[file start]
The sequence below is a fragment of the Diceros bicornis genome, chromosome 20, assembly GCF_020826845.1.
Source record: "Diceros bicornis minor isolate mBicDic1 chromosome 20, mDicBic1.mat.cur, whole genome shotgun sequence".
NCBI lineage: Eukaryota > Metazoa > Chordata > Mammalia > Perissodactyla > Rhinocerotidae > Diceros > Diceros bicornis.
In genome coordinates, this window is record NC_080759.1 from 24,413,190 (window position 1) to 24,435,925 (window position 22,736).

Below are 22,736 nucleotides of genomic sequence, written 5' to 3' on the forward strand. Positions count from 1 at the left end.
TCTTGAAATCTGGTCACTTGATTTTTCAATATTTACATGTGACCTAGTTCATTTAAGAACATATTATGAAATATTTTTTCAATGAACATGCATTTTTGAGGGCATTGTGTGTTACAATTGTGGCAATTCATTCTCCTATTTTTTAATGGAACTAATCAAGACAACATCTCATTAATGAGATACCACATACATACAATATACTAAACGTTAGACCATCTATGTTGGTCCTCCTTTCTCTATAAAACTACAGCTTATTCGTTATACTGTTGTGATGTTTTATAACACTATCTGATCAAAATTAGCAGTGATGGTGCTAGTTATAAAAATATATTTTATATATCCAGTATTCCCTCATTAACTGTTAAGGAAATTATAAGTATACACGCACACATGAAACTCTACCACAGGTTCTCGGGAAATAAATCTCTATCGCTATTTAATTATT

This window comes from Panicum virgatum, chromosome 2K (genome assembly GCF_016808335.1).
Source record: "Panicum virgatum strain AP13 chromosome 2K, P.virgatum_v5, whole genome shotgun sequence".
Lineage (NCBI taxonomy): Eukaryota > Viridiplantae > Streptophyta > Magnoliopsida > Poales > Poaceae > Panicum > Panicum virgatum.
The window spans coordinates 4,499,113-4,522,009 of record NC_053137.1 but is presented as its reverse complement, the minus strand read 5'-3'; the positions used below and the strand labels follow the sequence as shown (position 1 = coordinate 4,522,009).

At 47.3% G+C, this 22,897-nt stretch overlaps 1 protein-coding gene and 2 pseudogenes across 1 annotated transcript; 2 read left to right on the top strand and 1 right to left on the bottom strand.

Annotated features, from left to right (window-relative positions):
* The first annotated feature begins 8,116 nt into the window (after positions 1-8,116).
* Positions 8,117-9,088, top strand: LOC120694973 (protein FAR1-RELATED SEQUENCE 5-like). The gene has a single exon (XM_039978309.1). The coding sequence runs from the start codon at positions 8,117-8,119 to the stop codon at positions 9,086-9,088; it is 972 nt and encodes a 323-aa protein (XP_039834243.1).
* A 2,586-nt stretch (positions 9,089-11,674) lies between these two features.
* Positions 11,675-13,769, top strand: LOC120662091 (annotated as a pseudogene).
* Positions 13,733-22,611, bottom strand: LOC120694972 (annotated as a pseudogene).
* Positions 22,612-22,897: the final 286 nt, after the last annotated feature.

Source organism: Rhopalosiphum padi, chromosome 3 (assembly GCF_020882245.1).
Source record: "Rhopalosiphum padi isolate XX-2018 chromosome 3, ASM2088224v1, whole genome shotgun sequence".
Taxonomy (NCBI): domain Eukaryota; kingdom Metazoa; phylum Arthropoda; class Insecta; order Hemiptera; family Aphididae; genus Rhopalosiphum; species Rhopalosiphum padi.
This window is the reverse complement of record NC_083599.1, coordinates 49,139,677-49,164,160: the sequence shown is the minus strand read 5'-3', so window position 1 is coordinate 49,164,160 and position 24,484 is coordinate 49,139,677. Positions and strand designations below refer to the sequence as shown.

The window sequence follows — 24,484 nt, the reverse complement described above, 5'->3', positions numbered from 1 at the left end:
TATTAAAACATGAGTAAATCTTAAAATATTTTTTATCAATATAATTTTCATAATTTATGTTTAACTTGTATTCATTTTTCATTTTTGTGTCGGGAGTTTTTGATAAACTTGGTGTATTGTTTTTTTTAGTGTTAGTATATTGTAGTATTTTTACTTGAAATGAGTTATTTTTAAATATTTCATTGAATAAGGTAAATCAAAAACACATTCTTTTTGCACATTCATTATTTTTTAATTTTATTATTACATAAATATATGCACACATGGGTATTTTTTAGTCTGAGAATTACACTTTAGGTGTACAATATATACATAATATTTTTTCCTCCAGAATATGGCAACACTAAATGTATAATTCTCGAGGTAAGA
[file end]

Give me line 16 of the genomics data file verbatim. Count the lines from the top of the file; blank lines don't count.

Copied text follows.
* Positions 11,675-13,769, top strand: LOC120662091 (annotated as a pseudogene).